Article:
Sunday, 28 December 2008

“Write It When I’m Gone”, by Thomas DeFrank (Berkley Publishing)


Off-the-record conversations with the 38th President

Thomas DeFrank is perhaps the luckiest journalist in the United States. Not only was he able to cover Gerald Ford first as Vice-President and then as President, but he grew close enough to the man to produce this body of work, comprised of candid interviews and conversations during the president’s retirement years.

The seed of this book was planted in 1974, when Ford was still Vice-President, and the Watergate scandal was mere weeks away from bringing down President Nixon. After an unguarded comment by Ford, the journalist and Vice-President struck a bargain to keep that comment (about how likely it was that Nixon was going to go) quiet until after Ford died. Following Ford’s electoral loss in 1976, and almost two decades of close relations, DeFrank contacted Ford asking if he’d be interested in a series of candid interviews about politics and the people who make up the power elite, to be published after the president’s death. Ford accepted.

After a couple of chapters outlining DeFrank’s relationship with Ford during his Vice-Presidency and then the Presidency, and another chapter on Ford’s post-presidential buckraking, the book turns to the off-the-record conversations that are the main selling point of this book. The topics Ford discussed with DeFrank over the course of 15 years cover a wide range of political subjects, including:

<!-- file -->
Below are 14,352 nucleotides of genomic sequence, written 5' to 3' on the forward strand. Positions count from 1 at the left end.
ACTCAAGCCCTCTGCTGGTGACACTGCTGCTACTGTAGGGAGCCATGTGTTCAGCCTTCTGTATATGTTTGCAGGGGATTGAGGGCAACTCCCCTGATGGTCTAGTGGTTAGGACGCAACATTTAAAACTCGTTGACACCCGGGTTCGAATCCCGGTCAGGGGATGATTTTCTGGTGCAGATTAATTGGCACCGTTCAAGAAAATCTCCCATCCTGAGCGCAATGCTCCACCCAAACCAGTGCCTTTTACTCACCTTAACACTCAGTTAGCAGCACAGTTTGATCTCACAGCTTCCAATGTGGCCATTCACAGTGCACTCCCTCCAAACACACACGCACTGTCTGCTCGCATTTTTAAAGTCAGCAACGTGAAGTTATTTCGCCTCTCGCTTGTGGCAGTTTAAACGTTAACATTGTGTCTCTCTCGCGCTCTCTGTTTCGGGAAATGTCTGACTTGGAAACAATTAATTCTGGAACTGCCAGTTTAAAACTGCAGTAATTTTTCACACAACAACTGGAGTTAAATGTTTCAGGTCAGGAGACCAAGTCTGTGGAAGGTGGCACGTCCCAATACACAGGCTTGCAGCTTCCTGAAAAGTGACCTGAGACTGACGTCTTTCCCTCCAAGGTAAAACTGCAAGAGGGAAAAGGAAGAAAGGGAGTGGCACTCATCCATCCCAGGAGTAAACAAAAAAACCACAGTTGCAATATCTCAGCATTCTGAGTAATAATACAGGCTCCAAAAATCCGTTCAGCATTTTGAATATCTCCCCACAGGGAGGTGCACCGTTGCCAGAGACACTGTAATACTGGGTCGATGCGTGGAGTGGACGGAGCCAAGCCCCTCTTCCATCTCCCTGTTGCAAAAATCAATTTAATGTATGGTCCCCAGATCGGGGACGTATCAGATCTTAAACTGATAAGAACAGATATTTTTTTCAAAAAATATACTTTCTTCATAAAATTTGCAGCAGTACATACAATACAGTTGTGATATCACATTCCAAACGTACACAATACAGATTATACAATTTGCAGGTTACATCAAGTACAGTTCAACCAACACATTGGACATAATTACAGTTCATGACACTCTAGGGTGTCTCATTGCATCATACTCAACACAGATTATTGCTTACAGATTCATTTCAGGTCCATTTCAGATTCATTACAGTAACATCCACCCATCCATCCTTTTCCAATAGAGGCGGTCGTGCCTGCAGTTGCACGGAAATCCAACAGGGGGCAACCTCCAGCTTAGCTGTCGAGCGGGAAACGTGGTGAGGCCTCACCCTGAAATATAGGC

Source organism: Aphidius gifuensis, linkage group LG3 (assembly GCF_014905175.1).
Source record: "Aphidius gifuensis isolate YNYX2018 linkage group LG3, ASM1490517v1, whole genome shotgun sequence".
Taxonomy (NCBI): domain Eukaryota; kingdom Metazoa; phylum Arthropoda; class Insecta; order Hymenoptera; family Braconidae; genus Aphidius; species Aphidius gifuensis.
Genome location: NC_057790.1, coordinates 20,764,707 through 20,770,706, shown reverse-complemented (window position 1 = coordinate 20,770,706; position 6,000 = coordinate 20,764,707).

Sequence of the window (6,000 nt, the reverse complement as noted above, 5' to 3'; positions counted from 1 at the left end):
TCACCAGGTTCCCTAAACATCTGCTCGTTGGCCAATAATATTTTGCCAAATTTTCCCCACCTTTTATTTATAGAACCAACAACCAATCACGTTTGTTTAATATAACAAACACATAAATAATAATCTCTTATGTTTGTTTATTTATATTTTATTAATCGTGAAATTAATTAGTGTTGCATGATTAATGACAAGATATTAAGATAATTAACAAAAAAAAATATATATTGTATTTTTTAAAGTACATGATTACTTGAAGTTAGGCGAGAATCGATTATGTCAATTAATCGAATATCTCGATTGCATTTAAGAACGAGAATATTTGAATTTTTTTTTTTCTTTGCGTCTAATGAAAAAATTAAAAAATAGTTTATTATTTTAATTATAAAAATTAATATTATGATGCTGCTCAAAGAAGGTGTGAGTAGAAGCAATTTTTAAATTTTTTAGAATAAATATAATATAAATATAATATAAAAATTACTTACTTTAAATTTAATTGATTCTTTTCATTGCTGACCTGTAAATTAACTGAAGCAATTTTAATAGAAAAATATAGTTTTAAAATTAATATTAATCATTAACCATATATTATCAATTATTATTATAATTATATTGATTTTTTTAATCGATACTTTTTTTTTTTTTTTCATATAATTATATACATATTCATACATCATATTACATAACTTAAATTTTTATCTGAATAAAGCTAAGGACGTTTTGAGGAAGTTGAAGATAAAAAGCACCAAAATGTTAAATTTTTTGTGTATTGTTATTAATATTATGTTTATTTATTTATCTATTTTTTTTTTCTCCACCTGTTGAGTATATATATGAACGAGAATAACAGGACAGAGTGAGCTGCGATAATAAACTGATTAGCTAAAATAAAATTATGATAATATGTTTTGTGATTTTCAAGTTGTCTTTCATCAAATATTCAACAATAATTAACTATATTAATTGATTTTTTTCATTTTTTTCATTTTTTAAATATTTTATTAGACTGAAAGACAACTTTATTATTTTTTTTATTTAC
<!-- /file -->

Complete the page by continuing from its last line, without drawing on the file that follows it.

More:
- Nixon and Watergate – how he felt betrayed by Nixon and others involved for lying about what really happened. How he feels vindicated now that history has shown Nixon’s pardon as a good idea, but also his sadness that Nixon mishandled the situation so disastrously. He discusses his predecessor as VP, Spiro Agnew, who – despite living close to Ford – shares nothing in common with Jerry or Betty.

- Former Presidents – Ford speaks candidly and honestly about the other members of the world’s most exclusive club. He discusses his long lasting animosity toward Ronald Reagan: “a politician with a reputation for never holding grudges harbored such uncharacteristic bitterness against Reagan that he never really softened his disdain until November 5 1994 – almost two decades after their nasty 1976 primary tussle”, only tempering his comments when it was announced that Reagan was battling with Alzheimer’s. He speaks with disdain for his successor Jimmy Carter (“the weakest president I’ve ever seen in my lifetime”), who he tried to get kicked out of the White House, only for their relationship to thaw following a shared foreign trip during Reagan’s administration. He speaks with respect of “George 41”, who he believed was very successful in foreign policy, only seemingly blind to the domestic situation. He calls Clinton a “helluva salesman” on a number of occasions, but Ford is clearly appalled by Bill’s wandering eye and loose morals (though he speaks highly of Hillary). To begin with, he is also content with George 43’s conduct following 9/11…